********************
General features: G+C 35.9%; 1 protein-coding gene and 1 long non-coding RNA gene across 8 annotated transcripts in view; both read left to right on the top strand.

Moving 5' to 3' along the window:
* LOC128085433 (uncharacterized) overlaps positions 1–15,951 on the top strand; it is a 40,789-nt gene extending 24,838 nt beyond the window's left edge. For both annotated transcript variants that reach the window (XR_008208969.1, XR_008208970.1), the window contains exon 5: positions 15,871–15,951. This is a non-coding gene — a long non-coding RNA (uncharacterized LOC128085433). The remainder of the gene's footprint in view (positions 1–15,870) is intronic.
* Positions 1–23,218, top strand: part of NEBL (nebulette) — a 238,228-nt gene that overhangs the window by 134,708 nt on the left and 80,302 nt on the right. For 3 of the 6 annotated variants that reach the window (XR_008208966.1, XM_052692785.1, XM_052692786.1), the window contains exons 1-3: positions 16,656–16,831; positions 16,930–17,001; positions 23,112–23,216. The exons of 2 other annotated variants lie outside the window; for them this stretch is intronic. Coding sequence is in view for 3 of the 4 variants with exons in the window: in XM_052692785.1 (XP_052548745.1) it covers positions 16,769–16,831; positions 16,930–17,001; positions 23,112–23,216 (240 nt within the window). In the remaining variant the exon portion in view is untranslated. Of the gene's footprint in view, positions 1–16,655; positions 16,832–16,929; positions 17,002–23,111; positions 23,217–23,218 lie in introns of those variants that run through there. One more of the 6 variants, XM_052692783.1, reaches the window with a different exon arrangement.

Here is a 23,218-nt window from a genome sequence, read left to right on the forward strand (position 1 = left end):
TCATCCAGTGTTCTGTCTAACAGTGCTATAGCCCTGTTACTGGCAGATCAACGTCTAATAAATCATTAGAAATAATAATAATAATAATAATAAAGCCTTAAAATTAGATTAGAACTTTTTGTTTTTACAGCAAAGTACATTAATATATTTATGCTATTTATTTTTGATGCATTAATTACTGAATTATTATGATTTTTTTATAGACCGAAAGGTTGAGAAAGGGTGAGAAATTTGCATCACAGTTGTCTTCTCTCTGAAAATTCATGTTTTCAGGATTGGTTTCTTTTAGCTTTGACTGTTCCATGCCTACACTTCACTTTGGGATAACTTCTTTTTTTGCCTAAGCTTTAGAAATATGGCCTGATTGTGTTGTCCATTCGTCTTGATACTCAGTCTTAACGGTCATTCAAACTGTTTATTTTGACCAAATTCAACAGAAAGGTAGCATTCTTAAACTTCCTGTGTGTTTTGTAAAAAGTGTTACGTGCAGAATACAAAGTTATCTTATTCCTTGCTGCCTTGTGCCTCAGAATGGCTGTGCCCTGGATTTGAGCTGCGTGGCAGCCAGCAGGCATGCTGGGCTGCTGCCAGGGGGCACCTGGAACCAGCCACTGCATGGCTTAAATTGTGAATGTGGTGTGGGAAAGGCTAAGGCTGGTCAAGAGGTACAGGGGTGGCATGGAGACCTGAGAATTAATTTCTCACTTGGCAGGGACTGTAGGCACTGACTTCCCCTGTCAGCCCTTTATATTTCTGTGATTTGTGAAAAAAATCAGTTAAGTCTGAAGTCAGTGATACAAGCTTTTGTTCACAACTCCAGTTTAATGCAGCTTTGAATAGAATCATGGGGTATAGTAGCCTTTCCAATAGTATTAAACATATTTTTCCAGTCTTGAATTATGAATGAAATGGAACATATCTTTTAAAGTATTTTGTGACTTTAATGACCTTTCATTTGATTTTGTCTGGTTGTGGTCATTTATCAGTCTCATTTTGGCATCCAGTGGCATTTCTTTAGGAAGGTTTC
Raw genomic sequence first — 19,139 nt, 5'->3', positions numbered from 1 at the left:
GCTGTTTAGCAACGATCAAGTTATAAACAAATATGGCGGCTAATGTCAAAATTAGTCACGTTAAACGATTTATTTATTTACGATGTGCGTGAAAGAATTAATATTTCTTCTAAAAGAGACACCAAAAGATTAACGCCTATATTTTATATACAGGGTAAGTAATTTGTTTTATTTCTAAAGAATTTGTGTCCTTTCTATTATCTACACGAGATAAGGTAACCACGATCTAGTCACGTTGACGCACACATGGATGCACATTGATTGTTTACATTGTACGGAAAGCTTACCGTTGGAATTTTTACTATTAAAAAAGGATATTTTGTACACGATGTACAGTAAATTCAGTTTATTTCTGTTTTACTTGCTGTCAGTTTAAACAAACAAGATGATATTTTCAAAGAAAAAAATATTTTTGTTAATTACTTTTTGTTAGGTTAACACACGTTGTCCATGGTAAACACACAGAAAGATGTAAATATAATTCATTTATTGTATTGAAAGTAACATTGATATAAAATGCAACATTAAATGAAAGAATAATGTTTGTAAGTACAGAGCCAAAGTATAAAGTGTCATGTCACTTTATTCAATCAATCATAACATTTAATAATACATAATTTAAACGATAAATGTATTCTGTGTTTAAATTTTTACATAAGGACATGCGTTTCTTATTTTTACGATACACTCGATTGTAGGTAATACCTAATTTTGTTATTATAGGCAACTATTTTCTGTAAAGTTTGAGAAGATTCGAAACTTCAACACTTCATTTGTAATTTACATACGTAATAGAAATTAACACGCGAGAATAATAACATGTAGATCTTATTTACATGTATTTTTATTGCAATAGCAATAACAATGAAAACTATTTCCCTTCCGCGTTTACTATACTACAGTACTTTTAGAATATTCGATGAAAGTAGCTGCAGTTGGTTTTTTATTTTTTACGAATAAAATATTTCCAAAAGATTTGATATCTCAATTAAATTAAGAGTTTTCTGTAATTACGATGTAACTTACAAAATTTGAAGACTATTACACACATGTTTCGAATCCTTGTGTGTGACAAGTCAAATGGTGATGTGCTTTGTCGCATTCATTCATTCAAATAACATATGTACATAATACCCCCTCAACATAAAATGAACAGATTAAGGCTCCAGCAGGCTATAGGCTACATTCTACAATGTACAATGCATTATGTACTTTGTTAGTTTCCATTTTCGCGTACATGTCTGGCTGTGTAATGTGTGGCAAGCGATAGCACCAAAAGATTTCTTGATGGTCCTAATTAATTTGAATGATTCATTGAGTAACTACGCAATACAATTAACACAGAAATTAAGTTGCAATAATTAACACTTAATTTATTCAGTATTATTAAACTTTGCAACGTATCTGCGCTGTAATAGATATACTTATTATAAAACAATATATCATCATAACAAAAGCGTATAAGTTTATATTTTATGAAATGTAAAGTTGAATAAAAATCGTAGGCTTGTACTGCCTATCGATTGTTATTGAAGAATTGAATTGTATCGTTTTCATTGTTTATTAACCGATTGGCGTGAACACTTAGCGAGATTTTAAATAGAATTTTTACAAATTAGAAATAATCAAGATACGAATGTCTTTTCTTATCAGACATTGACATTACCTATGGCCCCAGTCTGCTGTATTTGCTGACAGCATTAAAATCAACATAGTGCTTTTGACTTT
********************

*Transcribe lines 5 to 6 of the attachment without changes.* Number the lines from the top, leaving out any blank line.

Here is a 23,218-nt window from a genome sequence, read left to right on the forward strand (position 1 = left end):
TCATCCAGTGTTCTGTCTAACAGTGCTATAGCCCTGTTACTGGCAGATCAACGTCTAATAAATCATTAGAAATAATAATAATAATAATAATAAAGCCTTAAAATTAGATTAGAACTTTTTGTTTTTACAGCAAAGTACATTAATATATTTATGCTATTTATTTTTGATGCATTAATTACTGAATTATTATGATTTTTTTATAGACCGAAAGGTTGAGAAAGGGTGAGAAATTTGCATCACAGTTGTCTTCTCTCTGAAAATTCATGTTTTCAGGATTGGTTTCTTTTAGCTTTGACTGTTCCATGCCTACACTTCACTTTGGGATAACTTCTTTTTTTGCCTAAGCTTTAGAAATATGGCCTGATTGTGTTGTCCATTCGTCTTGATACTCAGTCTTAACGGTCATTCAAACTGTTTATTTTGACCAAATTCAACAGAAAGGTAGCATTCTTAAACTTCCTGTGTGTTTTGTAAAAAGTGTTACGTGCAGAATACAAAGTTATCTTATTCCTTGCTGCCTTGTGCCTCAGAATGGCTGTGCCCTGGATTTGAGCTGCGTGGCAGCCAGCAGGCATGCTGGGCTGCTGCCAGGGGGCACCTGGAACCAGCCACTGCATGGCTTAAATTGTGAATGTGGTGTGGGAAAGGCTAAGGCTGGTCAAGAGGTACAGGGGTGGCATGGAGACCTGAGAATTAATTTCTCACTTGGCAGGGACTGTAGGCACTGACTTCCCCTGTCAGCCCTTTATATTTCTGTGATTTGTGAAAAAAATCAGTTAAGTCTGAAGTCAGTGATACAAGCTTTTGTTCACAACTCCAGTTTAATGCAGCTTTGAATAGAATCATGGGGTATAGTAGCCTTTCCAATAGTATTAAACATATTTTTCCAGTCTTGAATTATGAATGAAATGGAACATATCTTTTAAAGTATTTTGTGACTTTAATGACCTTTCATTTGATTTTGTCTGGTTGTGGTCATTTATCAGTCTCATTTTGGCATCCAGTGGCATTTCTTTAGGAAGGTTTC